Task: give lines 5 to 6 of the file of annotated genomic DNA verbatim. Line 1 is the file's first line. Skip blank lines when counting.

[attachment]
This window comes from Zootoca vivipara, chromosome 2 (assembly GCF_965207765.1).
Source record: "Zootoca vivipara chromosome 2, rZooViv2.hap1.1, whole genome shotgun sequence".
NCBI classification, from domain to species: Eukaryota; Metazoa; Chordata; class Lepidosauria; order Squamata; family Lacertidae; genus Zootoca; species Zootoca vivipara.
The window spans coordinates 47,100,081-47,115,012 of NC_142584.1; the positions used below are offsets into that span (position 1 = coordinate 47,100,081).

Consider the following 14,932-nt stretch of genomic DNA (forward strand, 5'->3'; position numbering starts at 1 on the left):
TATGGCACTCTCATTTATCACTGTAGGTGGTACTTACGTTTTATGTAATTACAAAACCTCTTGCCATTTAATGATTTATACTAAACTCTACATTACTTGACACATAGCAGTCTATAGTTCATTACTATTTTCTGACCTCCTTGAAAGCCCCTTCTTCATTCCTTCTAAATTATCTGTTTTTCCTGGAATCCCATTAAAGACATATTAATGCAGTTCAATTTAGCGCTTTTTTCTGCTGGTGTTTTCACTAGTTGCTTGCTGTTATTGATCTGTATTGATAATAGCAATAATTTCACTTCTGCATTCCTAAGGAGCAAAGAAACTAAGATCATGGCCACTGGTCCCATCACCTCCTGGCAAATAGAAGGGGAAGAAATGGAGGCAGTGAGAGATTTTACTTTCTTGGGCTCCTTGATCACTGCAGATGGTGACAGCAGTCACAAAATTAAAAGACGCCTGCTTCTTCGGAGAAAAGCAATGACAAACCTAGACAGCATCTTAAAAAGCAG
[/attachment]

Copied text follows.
Consider the following 14,932-nt stretch of genomic DNA (forward strand, 5'->3'; position numbering starts at 1 on the left):
TATGGCACTCTCATTTATCACTGTAGGTGGTACTTACGTTTTATGTAATTACAAAACCTCTTGCCATTTAATGATTTATACTAAACTCTACATTACTTGACACATAGCAGTCTATAGTTCATTACTATTTTCTGACCTCCTTGAAAGCCCCTTCTTCATTCCTTCTAAATTATCTGTTTTTCCTGGAATCCCATTAAAGACATATTAATGCAGTTCAATTTAGCGCTTTTTTCTGCTGGTGTTTTCACTAGTTGCTTGCTGTTATTGATCTGTATTGATAATAGCAATAATTTCACTTCTGCATTCCTAAGGAGCAAAGAAACTAAGATCATGGCCACTGGTCCCATCACCTCCTGGCAAATAGAAGGGGAAGAAATGGAGGCAGTGAGAGATTTTACTTTCTTGGGCTCCTTGATCACTGCAGATGGTGACAGCAGTCACAAAATTAAAAGACGCCTGCTTCTTCGGAGAAAAGCAATGACAAACCTAGACAGCATCTTAAAAAGCAG